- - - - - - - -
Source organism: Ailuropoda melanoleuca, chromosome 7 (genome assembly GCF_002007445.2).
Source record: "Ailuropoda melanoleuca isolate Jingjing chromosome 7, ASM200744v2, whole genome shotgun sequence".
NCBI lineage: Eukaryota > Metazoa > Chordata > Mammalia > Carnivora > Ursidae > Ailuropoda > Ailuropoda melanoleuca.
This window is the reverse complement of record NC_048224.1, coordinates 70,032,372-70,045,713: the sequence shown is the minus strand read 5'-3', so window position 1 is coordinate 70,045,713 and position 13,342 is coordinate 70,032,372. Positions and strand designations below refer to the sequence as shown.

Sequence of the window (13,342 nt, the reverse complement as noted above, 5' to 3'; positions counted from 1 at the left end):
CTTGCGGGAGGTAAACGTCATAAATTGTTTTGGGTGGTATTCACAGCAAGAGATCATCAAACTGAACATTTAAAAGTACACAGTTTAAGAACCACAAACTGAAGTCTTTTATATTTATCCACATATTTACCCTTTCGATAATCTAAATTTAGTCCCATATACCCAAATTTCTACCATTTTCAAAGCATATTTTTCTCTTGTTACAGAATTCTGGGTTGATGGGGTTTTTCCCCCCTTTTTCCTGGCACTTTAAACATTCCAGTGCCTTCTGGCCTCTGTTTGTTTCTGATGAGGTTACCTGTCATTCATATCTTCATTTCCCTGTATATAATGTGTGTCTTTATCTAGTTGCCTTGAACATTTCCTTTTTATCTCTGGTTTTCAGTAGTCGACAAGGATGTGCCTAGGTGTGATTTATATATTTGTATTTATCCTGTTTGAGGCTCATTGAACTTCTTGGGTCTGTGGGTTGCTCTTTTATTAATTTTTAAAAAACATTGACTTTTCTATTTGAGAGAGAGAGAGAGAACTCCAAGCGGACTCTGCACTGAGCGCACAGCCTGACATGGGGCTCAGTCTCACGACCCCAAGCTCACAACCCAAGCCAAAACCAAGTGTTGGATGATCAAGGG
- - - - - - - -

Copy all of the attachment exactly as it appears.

Source organism: Ailuropoda melanoleuca, chromosome 7 (genome assembly GCF_002007445.2).
Source record: "Ailuropoda melanoleuca isolate Jingjing chromosome 7, ASM200744v2, whole genome shotgun sequence".
NCBI lineage: Eukaryota > Metazoa > Chordata > Mammalia > Carnivora > Ursidae > Ailuropoda > Ailuropoda melanoleuca.
This window is the reverse complement of record NC_048224.1, coordinates 70,032,372-70,045,713: the sequence shown is the minus strand read 5'-3', so window position 1 is coordinate 70,045,713 and position 13,342 is coordinate 70,032,372. Positions and strand designations below refer to the sequence as shown.

Sequence of the window (13,342 nt, the reverse complement as noted above, 5' to 3'; positions counted from 1 at the left end):
CTTGCGGGAGGTAAACGTCATAAATTGTTTTGGGTGGTATTCACAGCAAGAGATCATCAAACTGAACATTTAAAAGTACACAGTTTAAGAACCACAAACTGAAGTCTTTTATATTTATCCACATATTTACCCTTTCGATAATCTAAATTTAGTCCCATATACCCAAATTTCTACCATTTTCAAAGCATATTTTTCTCTTGTTACAGAATTCTGGGTTGATGGGGTTTTTCCCCCCTTTTTCCTGGCACTTTAAACATTCCAGTGCCTTCTGGCCTCTGTTTGTTTCTGATGAGGTTACCTGTCATTCATATCTTCATTTCCCTGTATATAATGTGTGTCTTTATCTAGTTGCCTTGAACATTTCCTTTTTATCTCTGGTTTTCAGTAGTCGACAAGGATGTGCCTAGGTGTGATTTATATATTTGTATTTATCCTGTTTGAGGCTCATTGAACTTCTTGGGTCTGTGGGTTGCTCTTTTATTAATTTTTAAAAAACATTGACTTTTCTATTTGAGAGAGAGAGAGAGAACTCCAAGCGGACTCTGCACTGAGCGCACAGCCTGACATGGGGCTCAGTCTCACGACCCCAAGCTCACAACCCAAGCCAAAACCAAGTGTTGGATGATCAAGGG